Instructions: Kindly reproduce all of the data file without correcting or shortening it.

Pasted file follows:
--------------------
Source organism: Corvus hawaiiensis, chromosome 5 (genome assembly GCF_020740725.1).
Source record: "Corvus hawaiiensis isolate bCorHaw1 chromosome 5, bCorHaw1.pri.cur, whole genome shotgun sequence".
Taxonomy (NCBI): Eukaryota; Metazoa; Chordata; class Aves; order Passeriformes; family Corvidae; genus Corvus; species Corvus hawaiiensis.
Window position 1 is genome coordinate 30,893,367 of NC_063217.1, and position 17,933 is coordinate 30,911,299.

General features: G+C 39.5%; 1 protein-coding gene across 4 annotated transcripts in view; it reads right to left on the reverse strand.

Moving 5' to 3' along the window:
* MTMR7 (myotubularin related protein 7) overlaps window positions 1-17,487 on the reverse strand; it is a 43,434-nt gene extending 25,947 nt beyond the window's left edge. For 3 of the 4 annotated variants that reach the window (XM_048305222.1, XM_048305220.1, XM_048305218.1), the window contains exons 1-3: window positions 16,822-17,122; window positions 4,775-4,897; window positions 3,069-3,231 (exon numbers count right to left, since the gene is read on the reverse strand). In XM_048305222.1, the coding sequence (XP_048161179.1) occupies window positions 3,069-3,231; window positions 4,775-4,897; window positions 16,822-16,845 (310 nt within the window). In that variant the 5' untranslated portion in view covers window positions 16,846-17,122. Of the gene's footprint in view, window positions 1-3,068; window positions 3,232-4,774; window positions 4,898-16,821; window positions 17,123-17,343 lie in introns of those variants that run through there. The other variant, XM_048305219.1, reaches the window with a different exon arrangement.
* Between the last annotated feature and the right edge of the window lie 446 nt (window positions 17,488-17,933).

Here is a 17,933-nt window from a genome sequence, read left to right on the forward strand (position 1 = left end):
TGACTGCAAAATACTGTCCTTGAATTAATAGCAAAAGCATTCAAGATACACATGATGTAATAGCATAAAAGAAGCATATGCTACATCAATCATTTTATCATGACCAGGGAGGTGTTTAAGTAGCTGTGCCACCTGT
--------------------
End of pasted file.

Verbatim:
Source organism: Corvus hawaiiensis, chromosome 5 (genome assembly GCF_020740725.1).
Source record: "Corvus hawaiiensis isolate bCorHaw1 chromosome 5, bCorHaw1.pri.cur, whole genome shotgun sequence".
Taxonomy (NCBI): Eukaryota; Metazoa; Chordata; class Aves; order Passeriformes; family Corvidae; genus Corvus; species Corvus hawaiiensis.
Window position 1 is genome coordinate 30,893,367 of NC_063217.1, and position 17,933 is coordinate 30,911,299.

General features: G+C 39.5%; 1 protein-coding gene across 4 annotated transcripts in view; it reads right to left on the reverse strand.

Moving 5' to 3' along the window:
* MTMR7 (myotubularin related protein 7) overlaps window positions 1-17,487 on the reverse strand; it is a 43,434-nt gene extending 25,947 nt beyond the window's left edge. For 3 of the 4 annotated variants that reach the window (XM_048305222.1, XM_048305220.1, XM_048305218.1), the window contains exons 1-3: window positions 16,822-17,122; window positions 4,775-4,897; window positions 3,069-3,231 (exon numbers count right to left, since the gene is read on the reverse strand). In XM_048305222.1, the coding sequence (XP_048161179.1) occupies window positions 3,069-3,231; window positions 4,775-4,897; window positions 16,822-16,845 (310 nt within the window). In that variant the 5' untranslated portion in view covers window positions 16,846-17,122. Of the gene's footprint in view, window positions 1-3,068; window positions 3,232-4,774; window positions 4,898-16,821; window positions 17,123-17,343 lie in introns of those variants that run through there. The other variant, XM_048305219.1, reaches the window with a different exon arrangement.
* Between the last annotated feature and the right edge of the window lie 446 nt (window positions 17,488-17,933).

Here is a 17,933-nt window from a genome sequence, read left to right on the forward strand (position 1 = left end):
TGACTGCAAAATACTGTCCTTGAATTAATAGCAAAAGCATTCAAGATACACATGATGTAATAGCATAAAAGAAGCATATGCTACATCAATCATTTTATCATGACCAGGGAGGTGTTTAAGTAGCTGTGCCACCTGT